Tribal canoe journey likely to take 1-year hiatus

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PORT ANGELES, Wash. (AP) — A large annual event that celebrates the Pacific Northwest's Native American culture with a tribal canoe journey and ceremonies is expected to take a one-year hiatus in 2015 because no tribe has stepped up to host it, officials said.

The Canoe Journey, which draws thousands of participants, will resume in July 2016 for the "Paddle to Nisqually" in western Washington, the Peninsula Daily News reported Wednesday ( ).

Next year will be the first time since 1993 that there won't be a tribal journey, which attracts Native American peoples from as far as Alaska and Canada.

For the journeys, tribes throughout the Northwest gather a team of pullers. They leave their own shores in canoes and visit other tribal lands as they make their way to the host tribe's land.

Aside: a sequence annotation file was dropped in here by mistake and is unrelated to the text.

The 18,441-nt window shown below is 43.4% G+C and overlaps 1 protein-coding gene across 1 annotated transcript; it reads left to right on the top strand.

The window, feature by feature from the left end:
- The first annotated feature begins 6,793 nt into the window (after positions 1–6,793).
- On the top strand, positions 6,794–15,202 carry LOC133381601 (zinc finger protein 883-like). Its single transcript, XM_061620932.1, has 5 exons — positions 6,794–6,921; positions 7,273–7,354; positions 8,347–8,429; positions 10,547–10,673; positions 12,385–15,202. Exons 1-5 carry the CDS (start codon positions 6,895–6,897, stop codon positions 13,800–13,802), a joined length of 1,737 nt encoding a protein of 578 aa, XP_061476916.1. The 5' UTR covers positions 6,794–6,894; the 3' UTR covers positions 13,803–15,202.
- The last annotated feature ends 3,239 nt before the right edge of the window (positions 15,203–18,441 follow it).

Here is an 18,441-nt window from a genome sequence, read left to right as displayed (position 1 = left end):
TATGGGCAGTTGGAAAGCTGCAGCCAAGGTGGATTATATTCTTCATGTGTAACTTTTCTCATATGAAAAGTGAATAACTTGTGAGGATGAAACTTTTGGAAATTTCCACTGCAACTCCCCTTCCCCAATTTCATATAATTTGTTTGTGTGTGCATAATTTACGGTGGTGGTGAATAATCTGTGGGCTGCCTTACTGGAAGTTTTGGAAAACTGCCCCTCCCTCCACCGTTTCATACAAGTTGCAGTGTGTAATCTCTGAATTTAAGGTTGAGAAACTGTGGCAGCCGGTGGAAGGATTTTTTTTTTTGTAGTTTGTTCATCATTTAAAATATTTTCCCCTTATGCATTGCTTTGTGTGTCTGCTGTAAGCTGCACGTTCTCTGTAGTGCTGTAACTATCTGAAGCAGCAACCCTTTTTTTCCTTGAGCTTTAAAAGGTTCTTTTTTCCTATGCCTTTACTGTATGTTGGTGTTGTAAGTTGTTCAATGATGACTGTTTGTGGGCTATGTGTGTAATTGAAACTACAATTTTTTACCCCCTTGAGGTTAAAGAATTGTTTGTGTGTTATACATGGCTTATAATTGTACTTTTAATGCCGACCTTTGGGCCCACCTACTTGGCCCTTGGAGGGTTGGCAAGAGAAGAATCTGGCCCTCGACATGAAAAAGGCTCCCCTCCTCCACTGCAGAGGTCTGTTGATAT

Landings are followed by meals, storytelling and the exchange of traditional songs, dances and gifts. The journey culminates at a different location each year in a weeklong potlatch and celebration of tribal cultures.

The first canoe journey was the 1989 "Paddle to Seattle," which was conceived by Quinault tribal member Emmet Oliver and Frank Brown of Bella Bella, the newspaper reported.

Usually, a tribe announces two to three years in advance that they'll host the celebration. But by the end of this year's journey, it was becoming clear there would be no host for 2015, said Vickie Carroll, Canoe Journeys coordinator for the Jamestown S'Klallam tribe in Blyn.

"It's a huge, huge undertaking," she said.

Carroll said host tribes feed and provide places to stay for as many as 10,000 people for the final week of ceremonies and games, which can take years for tribes to save for and plan.

"It might have to do with the cost of hosting the journey," she said.


Information from: Peninsula Daily News,

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